I also have soft-loop tie downs that I use on the bars for the front and the frame in the rear. It works great!
Vice President, Vintage BMW Motorcycle Owners
Long Island, New York
We all used to just strap our bikes in an open pickup bed, but the advancing years have proven using wheel chocks to be a very helpful and secure addition to just a couple of straps.
My chocks are Condors, but my feeling is that as long as your front tire can easily fit in the chock without whacking the bottom rear of the fender, it's going to work fine no matter the brand.
And bear in mind on most brands the rear flipper is adjustable, so find the position where the tire feels comfortably secure from movement. (it does not need to have zero movement, but you'd like the tire to have simultaneous contact with front/back/bottom of the chock)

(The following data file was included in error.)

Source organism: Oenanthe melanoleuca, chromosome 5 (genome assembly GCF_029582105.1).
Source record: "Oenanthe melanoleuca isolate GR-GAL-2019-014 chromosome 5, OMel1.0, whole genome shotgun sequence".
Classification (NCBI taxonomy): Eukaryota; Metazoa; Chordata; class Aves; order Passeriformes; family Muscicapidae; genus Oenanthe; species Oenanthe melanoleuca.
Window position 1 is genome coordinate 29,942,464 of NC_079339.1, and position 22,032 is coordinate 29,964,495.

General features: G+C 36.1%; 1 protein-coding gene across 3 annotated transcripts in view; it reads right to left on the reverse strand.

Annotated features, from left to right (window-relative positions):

As for strapping the bike in, basically we aim to "draw and quarter" the bike.
The D-rings want to be mounted on the floor, so the bike is pulled down, compressing the suspension some, as well pulling to the sides/front/back.
This is about having a bit more security in case the journey is somehow more eventful than anticipated.
We still see folks using no chock, or a chock and no straps, or a chock and just two straps, and for the most part they probably get by doing that, but at this stage of the game I'm most comfortable using the belt and suspenders approach; I just want to get the bike moved securely to another location without leaving too much room for drama.
And congrats on having the bike 45 years!
I, too, have had the one pictured to the right for 45 years (and its solo doppelganger for almost 40 years) and it has been a wonderful ride through time together, so I really understand the feeling.